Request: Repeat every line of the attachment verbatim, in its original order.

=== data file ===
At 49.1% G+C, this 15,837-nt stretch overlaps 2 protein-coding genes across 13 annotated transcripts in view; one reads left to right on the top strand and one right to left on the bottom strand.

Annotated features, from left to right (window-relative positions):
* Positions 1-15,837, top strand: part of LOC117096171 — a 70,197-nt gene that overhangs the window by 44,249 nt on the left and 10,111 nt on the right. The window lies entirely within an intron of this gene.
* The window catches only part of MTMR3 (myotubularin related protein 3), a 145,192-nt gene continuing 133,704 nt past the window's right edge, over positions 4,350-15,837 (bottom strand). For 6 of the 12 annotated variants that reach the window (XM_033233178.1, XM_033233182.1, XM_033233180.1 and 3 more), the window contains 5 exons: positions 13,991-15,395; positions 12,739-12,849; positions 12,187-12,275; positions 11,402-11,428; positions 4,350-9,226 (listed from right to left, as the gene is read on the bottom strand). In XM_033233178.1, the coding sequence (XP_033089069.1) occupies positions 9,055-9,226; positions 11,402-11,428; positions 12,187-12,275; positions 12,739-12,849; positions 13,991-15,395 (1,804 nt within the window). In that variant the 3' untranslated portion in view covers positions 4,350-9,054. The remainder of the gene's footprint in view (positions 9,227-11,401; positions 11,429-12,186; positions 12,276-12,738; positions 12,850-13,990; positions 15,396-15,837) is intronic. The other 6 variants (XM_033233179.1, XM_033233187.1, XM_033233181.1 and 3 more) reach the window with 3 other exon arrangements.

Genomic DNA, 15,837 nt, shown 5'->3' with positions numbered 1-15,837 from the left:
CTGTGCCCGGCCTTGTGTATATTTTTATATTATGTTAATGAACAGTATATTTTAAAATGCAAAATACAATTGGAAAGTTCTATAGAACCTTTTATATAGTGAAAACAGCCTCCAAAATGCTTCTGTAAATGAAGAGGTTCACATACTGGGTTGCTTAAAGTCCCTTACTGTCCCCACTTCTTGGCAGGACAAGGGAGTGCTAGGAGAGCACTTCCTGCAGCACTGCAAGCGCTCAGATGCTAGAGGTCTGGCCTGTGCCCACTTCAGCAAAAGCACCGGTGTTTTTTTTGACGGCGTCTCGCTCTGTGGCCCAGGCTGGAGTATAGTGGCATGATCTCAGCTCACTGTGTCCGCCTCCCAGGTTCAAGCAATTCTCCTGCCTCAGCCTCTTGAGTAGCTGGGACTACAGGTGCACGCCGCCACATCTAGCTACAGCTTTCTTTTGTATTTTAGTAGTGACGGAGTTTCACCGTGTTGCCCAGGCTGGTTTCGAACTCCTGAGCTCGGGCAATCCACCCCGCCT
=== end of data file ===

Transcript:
At 49.1% G+C, this 15,837-nt stretch overlaps 2 protein-coding genes across 13 annotated transcripts in view; one reads left to right on the top strand and one right to left on the bottom strand.

Annotated features, from left to right (window-relative positions):
* Positions 1-15,837, top strand: part of LOC117096171 — a 70,197-nt gene that overhangs the window by 44,249 nt on the left and 10,111 nt on the right. The window lies entirely within an intron of this gene.
* The window catches only part of MTMR3 (myotubularin related protein 3), a 145,192-nt gene continuing 133,704 nt past the window's right edge, over positions 4,350-15,837 (bottom strand). For 6 of the 12 annotated variants that reach the window (XM_033233178.1, XM_033233182.1, XM_033233180.1 and 3 more), the window contains 5 exons: positions 13,991-15,395; positions 12,739-12,849; positions 12,187-12,275; positions 11,402-11,428; positions 4,350-9,226 (listed from right to left, as the gene is read on the bottom strand). In XM_033233178.1, the coding sequence (XP_033089069.1) occupies positions 9,055-9,226; positions 11,402-11,428; positions 12,187-12,275; positions 12,739-12,849; positions 13,991-15,395 (1,804 nt within the window). In that variant the 3' untranslated portion in view covers positions 4,350-9,054. The remainder of the gene's footprint in view (positions 9,227-11,401; positions 11,429-12,186; positions 12,276-12,738; positions 12,850-13,990; positions 15,396-15,837) is intronic. The other 6 variants (XM_033233179.1, XM_033233187.1, XM_033233181.1 and 3 more) reach the window with 3 other exon arrangements.

Genomic DNA, 15,837 nt, shown 5'->3' with positions numbered 1-15,837 from the left:
CTGTGCCCGGCCTTGTGTATATTTTTATATTATGTTAATGAACAGTATATTTTAAAATGCAAAATACAATTGGAAAGTTCTATAGAACCTTTTATATAGTGAAAACAGCCTCCAAAATGCTTCTGTAAATGAAGAGGTTCACATACTGGGTTGCTTAAAGTCCCTTACTGTCCCCACTTCTTGGCAGGACAAGGGAGTGCTAGGAGAGCACTTCCTGCAGCACTGCAAGCGCTCAGATGCTAGAGGTCTGGCCTGTGCCCACTTCAGCAAAAGCACCGGTGTTTTTTTTGACGGCGTCTCGCTCTGTGGCCCAGGCTGGAGTATAGTGGCATGATCTCAGCTCACTGTGTCCGCCTCCCAGGTTCAAGCAATTCTCCTGCCTCAGCCTCTTGAGTAGCTGGGACTACAGGTGCACGCCGCCACATCTAGCTACAGCTTTCTTTTGTATTTTAGTAGTGACGGAGTTTCACCGTGTTGCCCAGGCTGGTTTCGAACTCCTGAGCTCGGGCAATCCACCCCGCCT